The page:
In the years since Saxe and Weitz developed a scale to measure the selling orientation and customer orientation (SOCO) of a salesperson, research findings on the effect of SOCO on salesperson job performance have shown mixed results. This article aims to synthesize the findings from the empirical studies to identify the direction and the strength of this relationship. In addition, it aims to investigate the moderating effect of customer type (business or end user consumer) and type of job performance measure used (subjective or objective).
Research questions were addressed by a meta‐analysis of 16 studies containing 17 effect sizes from 3,477 respondents.
Meta‐analysis results reveal an attenuated weighted mean effect size (r) of this relationship of 0.14, with a 90 percent confidence interval of 0.04 to 0.23. The disattenuated mean effect size (rc) is 0.16. Findings also reveal that neither customer type nor type of job performance measures moderated the SOCO and job performance relationship.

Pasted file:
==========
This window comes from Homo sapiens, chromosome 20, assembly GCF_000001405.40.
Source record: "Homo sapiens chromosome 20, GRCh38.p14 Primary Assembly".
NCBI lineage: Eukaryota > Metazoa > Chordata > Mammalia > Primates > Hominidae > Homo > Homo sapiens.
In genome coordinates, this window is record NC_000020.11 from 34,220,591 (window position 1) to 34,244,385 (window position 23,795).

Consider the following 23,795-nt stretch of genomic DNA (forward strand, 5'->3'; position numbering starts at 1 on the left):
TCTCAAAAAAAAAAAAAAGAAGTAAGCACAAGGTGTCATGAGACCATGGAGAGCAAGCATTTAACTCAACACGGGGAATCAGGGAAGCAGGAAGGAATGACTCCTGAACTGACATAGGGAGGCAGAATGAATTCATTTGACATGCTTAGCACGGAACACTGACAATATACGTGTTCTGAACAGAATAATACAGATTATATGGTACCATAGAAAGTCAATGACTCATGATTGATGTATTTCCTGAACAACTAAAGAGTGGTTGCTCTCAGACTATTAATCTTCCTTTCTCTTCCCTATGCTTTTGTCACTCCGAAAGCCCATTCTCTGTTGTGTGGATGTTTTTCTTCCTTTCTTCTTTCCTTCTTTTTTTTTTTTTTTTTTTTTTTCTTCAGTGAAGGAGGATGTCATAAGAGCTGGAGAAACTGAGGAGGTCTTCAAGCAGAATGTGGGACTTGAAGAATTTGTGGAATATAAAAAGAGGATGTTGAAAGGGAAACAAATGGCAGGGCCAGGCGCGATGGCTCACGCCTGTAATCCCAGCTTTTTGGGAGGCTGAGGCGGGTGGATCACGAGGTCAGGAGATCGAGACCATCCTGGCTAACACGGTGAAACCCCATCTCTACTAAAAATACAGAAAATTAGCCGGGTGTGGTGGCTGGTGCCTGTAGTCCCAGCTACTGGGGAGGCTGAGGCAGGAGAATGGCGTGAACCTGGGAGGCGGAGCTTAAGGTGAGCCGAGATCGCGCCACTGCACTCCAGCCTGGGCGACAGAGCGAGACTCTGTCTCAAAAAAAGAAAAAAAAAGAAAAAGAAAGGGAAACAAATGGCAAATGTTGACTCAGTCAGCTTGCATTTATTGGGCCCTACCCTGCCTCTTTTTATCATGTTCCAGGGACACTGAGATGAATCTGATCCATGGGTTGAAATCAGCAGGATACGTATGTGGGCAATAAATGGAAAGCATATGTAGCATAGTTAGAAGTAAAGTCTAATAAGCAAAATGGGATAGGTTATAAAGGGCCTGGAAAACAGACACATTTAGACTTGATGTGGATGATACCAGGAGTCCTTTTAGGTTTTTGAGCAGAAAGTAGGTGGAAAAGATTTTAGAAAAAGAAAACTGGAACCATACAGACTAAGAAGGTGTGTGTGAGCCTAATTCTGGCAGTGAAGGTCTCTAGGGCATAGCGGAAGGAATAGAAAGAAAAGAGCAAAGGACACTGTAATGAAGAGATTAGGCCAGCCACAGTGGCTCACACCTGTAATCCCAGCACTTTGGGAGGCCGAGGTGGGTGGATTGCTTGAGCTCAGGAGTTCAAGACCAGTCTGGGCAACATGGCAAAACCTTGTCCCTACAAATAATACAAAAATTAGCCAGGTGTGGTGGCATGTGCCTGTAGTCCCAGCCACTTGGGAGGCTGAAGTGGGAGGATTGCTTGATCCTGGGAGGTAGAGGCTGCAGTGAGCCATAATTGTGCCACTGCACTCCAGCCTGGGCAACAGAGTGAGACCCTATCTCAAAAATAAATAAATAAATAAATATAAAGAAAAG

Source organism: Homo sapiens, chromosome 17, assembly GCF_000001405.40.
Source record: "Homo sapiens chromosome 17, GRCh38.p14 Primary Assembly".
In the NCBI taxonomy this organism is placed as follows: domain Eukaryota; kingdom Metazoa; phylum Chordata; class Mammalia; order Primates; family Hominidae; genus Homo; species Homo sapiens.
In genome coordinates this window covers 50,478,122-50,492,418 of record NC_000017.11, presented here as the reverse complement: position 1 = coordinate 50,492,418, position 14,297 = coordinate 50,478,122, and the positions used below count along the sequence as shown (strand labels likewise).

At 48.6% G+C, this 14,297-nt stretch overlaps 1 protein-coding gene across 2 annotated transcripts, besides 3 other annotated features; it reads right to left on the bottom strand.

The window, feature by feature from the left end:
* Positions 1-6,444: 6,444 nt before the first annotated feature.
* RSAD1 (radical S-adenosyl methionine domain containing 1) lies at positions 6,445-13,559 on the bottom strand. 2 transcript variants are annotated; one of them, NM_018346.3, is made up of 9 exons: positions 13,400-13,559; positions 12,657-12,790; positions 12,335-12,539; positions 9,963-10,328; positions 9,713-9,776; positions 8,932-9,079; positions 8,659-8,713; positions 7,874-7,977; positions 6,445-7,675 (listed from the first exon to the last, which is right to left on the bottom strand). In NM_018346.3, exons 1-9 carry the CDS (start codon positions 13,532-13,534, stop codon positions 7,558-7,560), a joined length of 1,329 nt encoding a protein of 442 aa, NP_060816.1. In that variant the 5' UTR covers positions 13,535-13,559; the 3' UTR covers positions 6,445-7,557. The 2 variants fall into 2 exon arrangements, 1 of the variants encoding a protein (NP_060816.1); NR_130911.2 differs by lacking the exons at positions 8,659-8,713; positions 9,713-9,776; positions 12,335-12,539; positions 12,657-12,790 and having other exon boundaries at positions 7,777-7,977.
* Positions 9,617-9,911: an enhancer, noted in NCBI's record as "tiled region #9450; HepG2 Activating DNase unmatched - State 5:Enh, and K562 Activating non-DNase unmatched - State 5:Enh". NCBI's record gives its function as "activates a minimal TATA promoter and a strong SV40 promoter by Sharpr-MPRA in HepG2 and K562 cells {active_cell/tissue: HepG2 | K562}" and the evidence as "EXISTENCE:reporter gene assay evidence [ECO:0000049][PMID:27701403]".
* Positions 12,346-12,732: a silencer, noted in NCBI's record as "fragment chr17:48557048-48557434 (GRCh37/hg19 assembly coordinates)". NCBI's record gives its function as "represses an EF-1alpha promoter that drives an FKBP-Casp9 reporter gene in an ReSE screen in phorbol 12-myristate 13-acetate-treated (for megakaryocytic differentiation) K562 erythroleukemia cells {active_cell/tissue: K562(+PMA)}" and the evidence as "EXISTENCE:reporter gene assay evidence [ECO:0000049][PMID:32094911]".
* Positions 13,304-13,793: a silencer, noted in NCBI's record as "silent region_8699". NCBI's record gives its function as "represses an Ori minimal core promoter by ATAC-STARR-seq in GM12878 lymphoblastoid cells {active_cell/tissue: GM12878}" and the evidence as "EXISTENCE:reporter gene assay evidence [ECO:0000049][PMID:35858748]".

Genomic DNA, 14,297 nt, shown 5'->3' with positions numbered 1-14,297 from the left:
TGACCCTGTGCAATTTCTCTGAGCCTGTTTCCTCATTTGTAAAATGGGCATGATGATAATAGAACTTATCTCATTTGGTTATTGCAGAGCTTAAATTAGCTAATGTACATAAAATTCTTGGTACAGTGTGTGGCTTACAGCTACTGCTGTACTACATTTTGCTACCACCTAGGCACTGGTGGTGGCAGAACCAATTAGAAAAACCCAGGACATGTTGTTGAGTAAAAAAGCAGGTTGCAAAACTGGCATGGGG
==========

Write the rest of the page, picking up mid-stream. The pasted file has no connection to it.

Although diligence was exercised to reduce selection bias, relevant studies may have been excluded from this meta‐analysis.
Study findings demonstrate that SOCO is an important predictor of salesperson job performance. High performance occurs when salespeople focus their energy on identifying the customer's individual needs and offer products to satisfy those needs.
This is the first published SOCO meta‐analysis.
Jaramillo, F., Ladik, D.M., Marshall, G.W. and Mulki, J.P. (2007), "A meta‐analysis of the relationship between sales orientation‐customer orientation (SOCO) and salesperson job performance", Journal of Business & Industrial Marketing, Vol. 22 No. 5, pp. 302-310. https://doi.org/10.1108/08858620710773431
Emerald Group Publishing Limited
Copyright © 2007, Emerald Group Publishing Limited